Q&A with Patrick John Flueger and Marina Squerciati
Behind the Screens with Joshua Maloni
“Burzek” just can’t catch a break.
Engagement, separation, pregnancy, miscarriage, near-death experiences – in nine seasons of “Chicago P.D.,” intelligence unit officers Kim Burgess (Marina Squerciati) and Adam Ruzek (Patrick John Flueger) have gone through a lot together.
But what happened last week might take the catastrophe cake.
Mere minutes after learning Burgess won permanent custody of Makayla (Ramona Edith Williams) – right as they were walking down the hallway to their apartment with celebratory pizza and bubbly – they find the door ajar. The babysitter bloodied. And their adopted daughter missing.
It was a shocking end to an episode in which Burgess had to fight to keep her ward, whom she loves and has formed a bond with over many months.
But it’s been that kind of story arc for these characters, who rallied together after Burgess was shot and left for dead at the end of last season. The on-again, off-again couple has become family – which makes this latest challenge that much more jolting.
Flueger and Squerciati joined BTS for a Zoom meeting in between episodes. Part one is below. Part two will follow the airing of Wednesday’s kidnapping conclusion.
Marina Squerciati as intelligence officer Kim Burgess. (NBC photo by Lori Allen)
Patrick John Flueger as intelligence officer Adam Ruzek. (NBC photo by Lori Allen)
For the non-“Chihards,” “Burzek” = Burgess + Ruzek
Q: Burgess losing custody was certainly something that we considered to be an option, but I don't think anyone expected to see Burgess win custody only to have Makayla be kidnapped. Certainly, for us as audience members, as critics, that was very shocking. Was it shocking to the two of you, or did you kind of get a sense something like this was coming down the pike?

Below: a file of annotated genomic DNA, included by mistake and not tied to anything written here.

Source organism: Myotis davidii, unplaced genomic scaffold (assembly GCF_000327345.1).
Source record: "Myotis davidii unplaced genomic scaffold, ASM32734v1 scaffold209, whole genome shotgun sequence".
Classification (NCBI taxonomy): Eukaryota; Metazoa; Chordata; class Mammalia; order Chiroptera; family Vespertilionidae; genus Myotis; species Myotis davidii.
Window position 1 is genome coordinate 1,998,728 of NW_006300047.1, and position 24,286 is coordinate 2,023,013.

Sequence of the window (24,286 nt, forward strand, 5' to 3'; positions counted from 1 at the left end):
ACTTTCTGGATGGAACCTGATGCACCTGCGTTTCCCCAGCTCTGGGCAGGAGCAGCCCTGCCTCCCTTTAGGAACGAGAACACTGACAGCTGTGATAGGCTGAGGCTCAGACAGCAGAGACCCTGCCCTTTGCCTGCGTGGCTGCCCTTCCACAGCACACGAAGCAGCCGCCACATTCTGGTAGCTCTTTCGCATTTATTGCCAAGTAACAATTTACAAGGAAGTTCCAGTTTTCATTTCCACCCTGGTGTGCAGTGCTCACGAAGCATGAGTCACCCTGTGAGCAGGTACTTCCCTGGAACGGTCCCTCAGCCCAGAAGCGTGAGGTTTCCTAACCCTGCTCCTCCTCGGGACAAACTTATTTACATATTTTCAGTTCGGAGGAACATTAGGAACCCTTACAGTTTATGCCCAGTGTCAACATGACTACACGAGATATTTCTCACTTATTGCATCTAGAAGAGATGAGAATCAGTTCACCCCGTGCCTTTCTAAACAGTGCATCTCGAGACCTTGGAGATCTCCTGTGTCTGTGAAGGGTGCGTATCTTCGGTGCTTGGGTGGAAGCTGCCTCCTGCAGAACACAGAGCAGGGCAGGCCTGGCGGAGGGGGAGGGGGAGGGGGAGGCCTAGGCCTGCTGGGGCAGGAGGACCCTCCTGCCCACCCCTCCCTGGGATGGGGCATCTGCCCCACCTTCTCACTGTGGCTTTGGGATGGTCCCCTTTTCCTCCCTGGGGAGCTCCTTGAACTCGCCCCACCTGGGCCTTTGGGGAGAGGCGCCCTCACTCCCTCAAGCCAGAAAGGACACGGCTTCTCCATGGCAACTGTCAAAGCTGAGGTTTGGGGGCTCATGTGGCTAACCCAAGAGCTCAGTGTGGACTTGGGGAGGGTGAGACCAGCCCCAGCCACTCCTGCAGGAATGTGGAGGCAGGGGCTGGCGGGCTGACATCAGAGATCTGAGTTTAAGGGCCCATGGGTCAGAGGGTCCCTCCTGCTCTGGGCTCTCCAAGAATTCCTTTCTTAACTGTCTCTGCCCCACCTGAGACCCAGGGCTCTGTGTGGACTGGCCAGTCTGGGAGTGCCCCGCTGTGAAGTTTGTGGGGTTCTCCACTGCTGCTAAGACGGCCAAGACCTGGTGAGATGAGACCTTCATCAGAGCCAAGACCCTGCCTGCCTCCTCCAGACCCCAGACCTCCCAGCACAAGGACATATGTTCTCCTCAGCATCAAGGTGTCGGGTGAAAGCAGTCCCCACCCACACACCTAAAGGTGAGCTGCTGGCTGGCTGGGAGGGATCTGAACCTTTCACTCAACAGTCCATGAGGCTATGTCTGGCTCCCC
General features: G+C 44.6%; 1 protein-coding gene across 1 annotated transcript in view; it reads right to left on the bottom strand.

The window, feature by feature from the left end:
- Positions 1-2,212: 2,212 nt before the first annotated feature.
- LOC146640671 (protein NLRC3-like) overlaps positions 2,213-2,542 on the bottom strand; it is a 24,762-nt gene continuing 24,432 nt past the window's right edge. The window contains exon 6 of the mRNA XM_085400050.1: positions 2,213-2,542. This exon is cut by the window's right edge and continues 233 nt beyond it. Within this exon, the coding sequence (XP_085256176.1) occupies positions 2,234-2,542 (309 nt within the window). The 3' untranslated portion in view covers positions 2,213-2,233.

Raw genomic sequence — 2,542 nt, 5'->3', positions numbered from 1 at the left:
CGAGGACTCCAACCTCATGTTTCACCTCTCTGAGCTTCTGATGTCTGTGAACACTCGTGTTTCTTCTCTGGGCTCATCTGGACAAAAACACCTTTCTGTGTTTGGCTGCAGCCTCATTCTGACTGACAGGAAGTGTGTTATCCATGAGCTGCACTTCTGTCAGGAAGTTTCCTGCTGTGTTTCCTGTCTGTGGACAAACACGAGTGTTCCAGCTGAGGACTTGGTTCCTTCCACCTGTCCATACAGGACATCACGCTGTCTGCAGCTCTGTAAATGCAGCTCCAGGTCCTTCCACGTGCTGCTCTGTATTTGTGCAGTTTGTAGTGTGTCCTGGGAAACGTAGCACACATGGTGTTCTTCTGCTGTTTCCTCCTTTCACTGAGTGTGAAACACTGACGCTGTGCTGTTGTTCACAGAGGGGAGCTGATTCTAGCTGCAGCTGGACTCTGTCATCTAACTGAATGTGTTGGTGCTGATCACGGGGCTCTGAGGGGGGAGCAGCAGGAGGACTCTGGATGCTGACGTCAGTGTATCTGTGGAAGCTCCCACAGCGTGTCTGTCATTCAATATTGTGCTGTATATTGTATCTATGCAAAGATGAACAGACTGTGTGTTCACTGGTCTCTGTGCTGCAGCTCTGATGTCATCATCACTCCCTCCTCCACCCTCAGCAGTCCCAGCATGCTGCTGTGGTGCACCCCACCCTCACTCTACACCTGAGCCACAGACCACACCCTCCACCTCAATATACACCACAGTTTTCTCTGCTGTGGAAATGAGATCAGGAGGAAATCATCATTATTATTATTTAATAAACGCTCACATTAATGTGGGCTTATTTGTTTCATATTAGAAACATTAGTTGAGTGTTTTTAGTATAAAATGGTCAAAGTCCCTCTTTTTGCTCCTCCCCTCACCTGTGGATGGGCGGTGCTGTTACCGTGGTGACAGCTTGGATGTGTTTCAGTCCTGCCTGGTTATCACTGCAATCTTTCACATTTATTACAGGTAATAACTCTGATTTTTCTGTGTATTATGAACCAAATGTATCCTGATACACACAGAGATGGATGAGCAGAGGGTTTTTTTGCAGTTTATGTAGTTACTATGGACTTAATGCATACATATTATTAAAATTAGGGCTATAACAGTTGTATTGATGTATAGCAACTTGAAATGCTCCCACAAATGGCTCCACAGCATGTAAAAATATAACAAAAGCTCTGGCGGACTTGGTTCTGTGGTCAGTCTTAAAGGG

Marina Squerciati: When I read it, I was like, “Oh, they’re happy – no!”
Patrick John Flueger: (Laughs)
Marina Squerciati: It was such a surprising twist when I read it, which, as an actress who has read scripts every week for nine years, it was cool. It was a cool moment to be like, “Wow.” It's just like so unexpected at the end. It was fun.
Patrick John Flueger: I never give a lot of faith in happy endings.
Marina Squerciati: (Laughs)
Patrick John Flueger: I mean, playing that moment outside of “Oh! (raises arms in victory)” Which we never get to do, Mar. We never get to “Yeah!!!”
Marina Squerciati: I know.
Patrick John Flueger: It was fun to play that moment … but I don't know. I knew that the downfall was coming (laughs).
Marina Squerciati: When you watch our show, does it look like I kiss him, or that we kiss each other?
Patrick John Flueger: Good question.
Q: Honestly, it looked like you kissed him.
Marina Squerciati: I kissed him.
Patrick John Flueger: She kissed me, right? And I was a little shocked.
Q: I think that’s fair. Yes.
Marina Squerciati: OK. That’s sort of what we were after.
Patrick John Flueger: That’s what I was going for.
Q: It definitely came across that way.
So, how difficult is it going to be for Burzek to keep their emotions in check, and to put their policing above their parenting?